BOOKS AND BLOG: Feb. 13, 2023

by | Feb 13, 2023 | 2023, Blog Posts

  • A Ghost of Caribou, Alice Henderson
  • The Verifiers, Jane Pek
  • A Marvelous Light, Freya Marske
  • My Sister, the Serial Killer, Oyinkan Braithwaite
  • The Long Way Home, Louise Penny
  • The Unhoneymooners, Christina Lauren
  • The Hiding Place, Corrie Ten Boom
  • The Taken Ones, Jess Lourey
  • Such Sharp Teeth, Rachel Harrison
  • Marple, Twelve New Mysteries, anthology
  • The Bullet that Missed, Richard Osman
  • How to Write a Mystery, edited by Lee Child and Laurie King
  • Two Nights in Lisbon, Chris Pavone
  • The Curator, Owen King

You can tell by the length of my list (and it doesn’t include things I reread, and things I didn’t really care for) that it’s way too long since I took care of my website. It was under construction, and I just stayed away. I think it’s beautiful now!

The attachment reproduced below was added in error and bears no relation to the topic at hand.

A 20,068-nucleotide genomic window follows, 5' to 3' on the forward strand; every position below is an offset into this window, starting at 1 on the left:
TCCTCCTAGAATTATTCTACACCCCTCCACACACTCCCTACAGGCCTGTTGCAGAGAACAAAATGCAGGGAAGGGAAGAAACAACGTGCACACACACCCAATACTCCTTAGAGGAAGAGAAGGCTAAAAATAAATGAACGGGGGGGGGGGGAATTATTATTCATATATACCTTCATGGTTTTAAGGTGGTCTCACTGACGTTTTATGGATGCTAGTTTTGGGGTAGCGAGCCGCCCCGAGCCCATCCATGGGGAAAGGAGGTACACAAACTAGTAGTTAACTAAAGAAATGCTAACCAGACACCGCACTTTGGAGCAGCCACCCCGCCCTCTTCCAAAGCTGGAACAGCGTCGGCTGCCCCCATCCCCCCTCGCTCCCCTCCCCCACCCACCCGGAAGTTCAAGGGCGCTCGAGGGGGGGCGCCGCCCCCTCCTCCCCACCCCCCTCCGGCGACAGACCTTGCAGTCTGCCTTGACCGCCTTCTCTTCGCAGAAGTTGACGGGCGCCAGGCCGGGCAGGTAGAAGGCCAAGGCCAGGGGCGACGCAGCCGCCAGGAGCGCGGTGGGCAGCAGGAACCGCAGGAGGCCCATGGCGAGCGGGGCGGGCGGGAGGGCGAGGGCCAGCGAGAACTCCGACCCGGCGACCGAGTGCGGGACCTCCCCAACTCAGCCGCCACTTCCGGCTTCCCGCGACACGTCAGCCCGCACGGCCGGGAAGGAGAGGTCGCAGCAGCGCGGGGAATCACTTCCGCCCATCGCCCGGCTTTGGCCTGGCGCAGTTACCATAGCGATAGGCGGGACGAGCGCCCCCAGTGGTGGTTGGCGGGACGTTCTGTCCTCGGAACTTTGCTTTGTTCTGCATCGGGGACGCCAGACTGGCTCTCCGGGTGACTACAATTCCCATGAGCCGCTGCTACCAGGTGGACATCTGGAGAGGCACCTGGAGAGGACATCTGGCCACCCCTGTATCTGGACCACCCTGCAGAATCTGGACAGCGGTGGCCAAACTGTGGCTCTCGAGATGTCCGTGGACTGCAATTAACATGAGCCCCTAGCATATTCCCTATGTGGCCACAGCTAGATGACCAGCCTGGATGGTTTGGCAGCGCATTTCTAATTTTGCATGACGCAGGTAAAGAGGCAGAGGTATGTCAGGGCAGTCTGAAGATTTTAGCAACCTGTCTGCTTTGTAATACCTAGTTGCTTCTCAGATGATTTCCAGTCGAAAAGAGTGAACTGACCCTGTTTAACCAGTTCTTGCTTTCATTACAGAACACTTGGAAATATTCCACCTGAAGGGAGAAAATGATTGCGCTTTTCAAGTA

Alice Henderson writes what I think of ecological mysteries. If you are concerned about the habitat of natural things, and if you are uneasy about humans who are bent on spoiling the earth, read A Ghost of Caribou. A game camera in Washington State takes a picture of what may be a mountain caribou, which has been considered extinct in the lower forty-eight for years. Alex Carter is invited to investigate, and she is very gung-ho. Unfortunately, the site is also in great conflict between loggers and preservationists, and Alex is automatically the target of those who want to make their living by logging the area.